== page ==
Fight for gender equality in comms all year round, not just on International Women’s Day
Communications is often thought of as a female profession which is true to some extent. Research shows that while two thirds of the international communications industry as a whole is female, only 22% of CEOs in the top PR agencies around the world are women.
In reality, what we see is that whilst the executive boards are overwhelmingly made up of men, the lower and middle rungs of the comms industry are filled by women. Which raises the question, why don’t women progress to the top?
According to the International Labour Organisation, requirements like “unfailing availability and total geographic mobility” are often cited in C-Suite level jobs postings. These requirements may go some way in explaining why the top jobs in PR are mostly dominated by men. Jobs stipulating this kind of availability can seem untenable for working mothers.
But with the rise of technology making more flexible working arrangements more common, recent data released by the Holmes Report indicates that women have made encouraging progress in taking on C-Suite roles in PR agencies. We’ve also seen an expansion of the number of cross-agency working groups, committees and pressure groups, like Women in PR, who are fighting structural discrimination on the front line. By providing mentoring, content, events and training for future female talent in our sector, the goal of the ‘Women in PR group’ is to increase the number and diversity of women in leadership roles in the communications industry.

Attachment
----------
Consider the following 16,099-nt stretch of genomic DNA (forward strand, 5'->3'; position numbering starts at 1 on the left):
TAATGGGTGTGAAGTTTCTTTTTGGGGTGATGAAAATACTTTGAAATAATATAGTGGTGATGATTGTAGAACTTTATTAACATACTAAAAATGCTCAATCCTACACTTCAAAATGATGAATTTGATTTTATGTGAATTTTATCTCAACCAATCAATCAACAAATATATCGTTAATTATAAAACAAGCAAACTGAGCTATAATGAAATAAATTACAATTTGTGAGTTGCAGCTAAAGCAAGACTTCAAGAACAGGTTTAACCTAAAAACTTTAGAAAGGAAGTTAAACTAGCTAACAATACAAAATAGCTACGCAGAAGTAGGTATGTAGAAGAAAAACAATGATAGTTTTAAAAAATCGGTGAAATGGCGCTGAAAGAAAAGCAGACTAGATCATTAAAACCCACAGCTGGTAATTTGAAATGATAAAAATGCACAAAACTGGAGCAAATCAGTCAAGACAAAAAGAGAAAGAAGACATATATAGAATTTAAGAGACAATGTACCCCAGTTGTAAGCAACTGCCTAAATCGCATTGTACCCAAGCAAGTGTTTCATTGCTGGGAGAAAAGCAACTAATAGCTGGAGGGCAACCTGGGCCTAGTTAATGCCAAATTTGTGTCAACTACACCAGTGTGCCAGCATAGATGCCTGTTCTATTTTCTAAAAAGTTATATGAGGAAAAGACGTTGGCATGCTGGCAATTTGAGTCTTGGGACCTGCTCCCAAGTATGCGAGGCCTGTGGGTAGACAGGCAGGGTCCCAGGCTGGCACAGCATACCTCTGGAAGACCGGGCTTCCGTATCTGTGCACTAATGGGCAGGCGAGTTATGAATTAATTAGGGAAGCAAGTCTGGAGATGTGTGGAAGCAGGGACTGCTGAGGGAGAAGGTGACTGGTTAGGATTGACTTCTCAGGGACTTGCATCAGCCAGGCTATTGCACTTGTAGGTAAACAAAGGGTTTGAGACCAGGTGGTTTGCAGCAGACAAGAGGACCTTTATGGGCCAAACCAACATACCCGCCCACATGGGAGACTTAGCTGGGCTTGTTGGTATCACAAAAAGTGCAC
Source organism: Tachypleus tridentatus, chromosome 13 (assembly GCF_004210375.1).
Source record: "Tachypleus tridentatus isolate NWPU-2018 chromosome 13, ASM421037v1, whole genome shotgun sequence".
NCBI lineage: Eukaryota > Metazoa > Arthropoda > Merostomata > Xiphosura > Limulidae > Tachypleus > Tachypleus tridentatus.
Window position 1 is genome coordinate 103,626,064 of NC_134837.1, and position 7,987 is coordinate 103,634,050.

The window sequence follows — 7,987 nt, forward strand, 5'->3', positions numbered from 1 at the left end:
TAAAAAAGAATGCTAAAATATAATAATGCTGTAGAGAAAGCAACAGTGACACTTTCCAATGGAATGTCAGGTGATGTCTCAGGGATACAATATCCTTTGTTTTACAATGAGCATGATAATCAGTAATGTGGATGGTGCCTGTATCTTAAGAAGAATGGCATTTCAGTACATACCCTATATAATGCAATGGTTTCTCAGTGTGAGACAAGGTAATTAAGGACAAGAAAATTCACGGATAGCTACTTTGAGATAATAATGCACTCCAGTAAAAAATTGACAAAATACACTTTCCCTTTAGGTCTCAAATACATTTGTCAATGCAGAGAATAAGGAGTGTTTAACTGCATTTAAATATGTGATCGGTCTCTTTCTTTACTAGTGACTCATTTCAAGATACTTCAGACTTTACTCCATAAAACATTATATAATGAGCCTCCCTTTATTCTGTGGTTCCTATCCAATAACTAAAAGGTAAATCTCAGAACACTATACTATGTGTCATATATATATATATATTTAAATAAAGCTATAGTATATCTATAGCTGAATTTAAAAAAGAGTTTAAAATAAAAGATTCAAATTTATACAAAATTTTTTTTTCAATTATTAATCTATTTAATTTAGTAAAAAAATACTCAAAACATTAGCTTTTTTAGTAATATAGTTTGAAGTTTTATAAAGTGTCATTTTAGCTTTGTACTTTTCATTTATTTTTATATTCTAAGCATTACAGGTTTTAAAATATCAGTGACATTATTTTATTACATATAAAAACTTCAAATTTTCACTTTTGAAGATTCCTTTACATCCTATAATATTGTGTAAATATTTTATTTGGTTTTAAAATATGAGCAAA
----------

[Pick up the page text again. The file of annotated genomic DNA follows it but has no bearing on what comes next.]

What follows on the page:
But while some progress is being made we still have a way to go. The nurturing of female talent needs to happen all year round – not just on one day a year. A study by McKinsey showed that companies with more diverse workforces perform better financially so there isn’t just a moral imperative for making workplaces fairer, there’s an financial one too.